Sunday, July 19, 2015

Artists Alert: From the Illustrators Partnership -- The Return of Orphan Works

Originally distributed July 16, 2015 by the Illustrators Partnership of America (IPA). The following has been provided by IPA.

Part 2: Artists' Letters   


Two weeks ago, we warned that Congress is drafting a new US Copyright Act.

© 2015 Don Arday.
The new recommendations would resurrect the failed Orphan Works Act of 2008. But there are new proposals that go far beyond Orphan Works.

The Copyright Office says that these artists' issues are also "ripe" for legislation: copyright small claims, resale royalties, and other forms of secondary licensing which most artists have never heard of.

Many of you have already written. We hope many more will do the same.

The Deadline is TOMORROW THURSDAY: July 23, 2015

American artists can submit their letters online here.
Non-U.S. artists can email their letters to the attention of:

Catherine Rowland
Senior Advisor to the Register of Copyrights
U.S. Copyright Office
Read the Copyright Office Notice of Inquiry.

Please Write the Copyright Office

Because of our past opposition to orphan works legislation, the Copyright Office has issued a special Notice of Inquiry on Visual Works. In it, they acknowledge that visual artists face special problems in the marketplace and they've asked artists to respond to five questions:

1) What are the most significant challenges related to monetizing and/or licensing photographs, graphic artworks, and/or illustrations?

2) What are the most significant enforcement challenges for photographers, graphic artists, and/or illustrators?

3) What are the most significant registration challenges for photographers, graphic artists, and/or illustrators?

4) What are the most significant challenges or frustrations for those who wish to make legal use of photographs, graphic art works, and/or illustrations?

5) What other issues or challenges should the Office be aware of regarding photographs, graphic artworks, and/or illustrations under the Copyright Act?

And we might suggest a 6th question of our own: 

6) What are the most significant challenges artists would face if these new copyright proposals become law?

Examples of Letters

Since most artists have never written to lawmakers before, many of you have asked us for sample letters.It is important that the Copyright Office receive unique letters.

Eight artists have provided their letters to inspire you to write. The letters are poignant examples written respectfully by artists telling their own unique story about their experience and concerns:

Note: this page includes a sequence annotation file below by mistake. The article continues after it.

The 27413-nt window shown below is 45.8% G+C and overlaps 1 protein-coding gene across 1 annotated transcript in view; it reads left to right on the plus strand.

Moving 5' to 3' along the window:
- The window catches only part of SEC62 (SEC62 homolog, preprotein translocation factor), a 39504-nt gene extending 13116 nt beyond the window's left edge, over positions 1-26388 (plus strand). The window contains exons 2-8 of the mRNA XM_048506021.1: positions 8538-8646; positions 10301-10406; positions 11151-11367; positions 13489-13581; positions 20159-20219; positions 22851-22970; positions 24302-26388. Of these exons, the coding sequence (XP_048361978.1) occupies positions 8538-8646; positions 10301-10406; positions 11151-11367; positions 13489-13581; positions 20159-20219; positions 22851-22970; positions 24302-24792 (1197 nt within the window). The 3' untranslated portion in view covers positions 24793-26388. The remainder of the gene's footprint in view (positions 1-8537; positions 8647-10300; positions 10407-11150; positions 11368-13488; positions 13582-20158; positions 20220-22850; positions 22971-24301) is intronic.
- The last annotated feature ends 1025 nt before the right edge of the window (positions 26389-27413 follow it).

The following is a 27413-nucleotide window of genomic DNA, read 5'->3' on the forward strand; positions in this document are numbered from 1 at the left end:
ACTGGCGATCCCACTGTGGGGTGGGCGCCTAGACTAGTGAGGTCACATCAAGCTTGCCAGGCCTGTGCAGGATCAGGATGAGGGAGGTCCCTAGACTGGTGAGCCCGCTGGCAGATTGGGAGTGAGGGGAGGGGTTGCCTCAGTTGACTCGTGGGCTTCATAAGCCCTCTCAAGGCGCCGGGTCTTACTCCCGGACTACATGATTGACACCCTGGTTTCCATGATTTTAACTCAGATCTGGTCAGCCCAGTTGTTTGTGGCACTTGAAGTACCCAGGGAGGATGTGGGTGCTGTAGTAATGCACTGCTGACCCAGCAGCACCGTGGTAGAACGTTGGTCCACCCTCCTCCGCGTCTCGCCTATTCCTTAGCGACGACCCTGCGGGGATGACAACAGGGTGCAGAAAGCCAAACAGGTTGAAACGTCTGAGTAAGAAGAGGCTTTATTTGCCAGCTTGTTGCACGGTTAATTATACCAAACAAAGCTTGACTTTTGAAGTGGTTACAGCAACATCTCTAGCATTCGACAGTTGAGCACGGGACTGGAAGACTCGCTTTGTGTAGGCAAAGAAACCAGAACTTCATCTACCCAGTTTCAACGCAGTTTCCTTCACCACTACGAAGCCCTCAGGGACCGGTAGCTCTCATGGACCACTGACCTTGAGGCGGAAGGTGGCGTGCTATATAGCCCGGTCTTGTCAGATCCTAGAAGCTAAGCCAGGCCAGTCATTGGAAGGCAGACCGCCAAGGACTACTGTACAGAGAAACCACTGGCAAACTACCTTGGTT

Letter 1: "I'm writing to stress that for me, and for artists like me, copyright law is not an abstract legal issue. Our copyrights are our assets. Licensing them is how we make our livings." Read more.

Letter 2: "As a freelance illustrator, I need to maintain revenue streams in order to make a living for my family. The resale of my past images is part of my day to day way of doing business." Read more.
Letter 3:  "My art is reasonably well known since it has served the advertising, editorial, public relations and historical documentation needs of the aerospace industry, publications, the military services and air and space museums for 68 years." Read more.
Letter 4: "I am writing to you as an award winning professional illustrator of over 40 years whose work has appeared in many major publications, books and advertisements, both nationally and internationally." Read more.
Letter 5: "I have been a professional medical illustrator since 1975, and self-employed since 1981. During the course of my career, I have created thousands of illustrations..." Read more.
Letter 6: "Copyright is the basis of my income and ability to support my business. It is the only way I have to protect the accuracy and integrity of my work, and to negotiate an appropriate fee for re-licensing." Read more.
Letter 7: "My specialty area is fetal development and women's health illustration...The protection of these images is of utmost importance to my livelihood, and I have struggled to fight the rampant piracy of them, especially by political groups." Read more.
Letter 8: "I am writing to ask that you create policy to protect visual authors and their exclusive rights, and support a sustainable environment for professional authorship. Read more. 

Remember no one is asking you to write a legal brief. Copyright law is a business law, and the lawyers writing these laws know little or nothing about our business.   

Let's explain to them how the laws they're writing will affect us.

- Brad Holland and Cynthia Turner 
  for the Board of the Illustrators' Partnership